SINGAPORE (AP) -- World stocks were mostly lower Tuesday as a four-day slump in U.S. markets sparked by concern about the strength of the world's biggest economy weighed on investor confidence.
In early trading in Europe, France's CAC 40 slid 1.5 percent to 3,271.06, London's FTSE 100 dropped 1.0 percent to 5,665.87, and Germany's DAX ceded 1.1 percent to 6,701.75.
Tokyo's Nikkei 225 index slipped 0.1 percent to 9,538.02 and Hong Kong's Hang Seng fell 1.1 percent to 20,362.22. China's benchmark Shanghai Composite Index rose 0.9 percent to 2,305.86. South Korea's Kospi shed 0.1 percent to 1,994.41.
Weaker than expected hiring in March has fueled doubt that U.S. economic growth is strong enough to justify the rally in global stocks during the last few months. The S&P 500 index jumped almost 30 percent from October to a four-year high a week ago.
Markets will be closely watching first quarter gross domestic product results, starting with China on Friday. China lowered its GDP growth target last month to 7.5 percent, sparking concern the world's second-largest economy is slowing faster than expected.
"If Chinese growth this year can come in not at 7.5 percent, but rather closer to 8.3 or 8.5 percent, then we should see a bounce in the market," said Lorraine Tan, director of equities research with Standard & Poor's in Singapore. "What will take the market to the next level are signs of a pickup again in growth out of Asia and other emerging markets."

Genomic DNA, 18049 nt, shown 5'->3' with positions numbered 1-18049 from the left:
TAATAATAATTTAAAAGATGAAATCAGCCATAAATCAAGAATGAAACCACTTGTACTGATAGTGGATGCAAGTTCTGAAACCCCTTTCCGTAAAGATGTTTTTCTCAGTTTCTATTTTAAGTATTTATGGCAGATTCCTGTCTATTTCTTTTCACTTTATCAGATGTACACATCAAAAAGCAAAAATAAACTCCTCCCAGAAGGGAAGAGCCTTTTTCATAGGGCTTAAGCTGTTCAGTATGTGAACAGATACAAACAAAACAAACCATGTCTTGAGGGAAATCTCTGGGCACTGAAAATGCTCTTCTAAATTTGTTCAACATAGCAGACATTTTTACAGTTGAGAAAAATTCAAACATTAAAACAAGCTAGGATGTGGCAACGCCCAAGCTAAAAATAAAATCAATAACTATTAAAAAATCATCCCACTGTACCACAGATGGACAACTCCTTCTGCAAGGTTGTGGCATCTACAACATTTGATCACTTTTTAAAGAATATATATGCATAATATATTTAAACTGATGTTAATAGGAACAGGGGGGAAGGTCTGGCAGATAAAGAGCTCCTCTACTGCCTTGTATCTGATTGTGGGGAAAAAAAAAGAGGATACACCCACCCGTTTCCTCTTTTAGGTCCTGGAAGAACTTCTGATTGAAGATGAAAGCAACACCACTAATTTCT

Some analysts expect a possible recession in Europe and slowing growth in China and the U.S. will drag on markets this year. Efforts to lower high debt levels by consumers and governments also make global stocks unattractive, said David Darst, chief investment strategist with Morgan Stanley.
Other argue concerns about high oil prices, Europe's sovereign debt crisis and slowing Chinese economic growth are overblown.
"The most likely scenario is that stock prices grind higher over the rest of the year," said Garry Evens, equities strategist with HSBC in Hong Kong. "It's wrong to get too pessimistic about the outlook for the Chinese economy this year."
Elsewhere in Asia, the benchmark indexes in Australia, Thailand and India were down. Those of Taiwan, New Zealand, and Singapore were up.
In Japan, electronics giant Sony Corp. more than doubled its projected net loss for the fiscal year through March to 520 billion yen ($6.4 billion), its worst loss ever, due to a massive tax charge. Shares fell 3.5 percent before the announcement.
On Monday, the Dow Jones industrial average finished down 130.55 points at 12,929.59, its first close below 13,000 since March 12. The S&P ended the day off 15.88 points at 1,382.20. The Nasdaq composite closed down 33.42 at 3,047.08.
In currency markets, the dollar slipped to 81.15 yen while the euro was little changed at $1.3084.
Benchmark oil for May delivery was off 34 cents to $102.12 a barrel in electronic trading on the New York Mercantile Exchange. The contract fell 85 cents to settle at $102.46 in New York on Monday.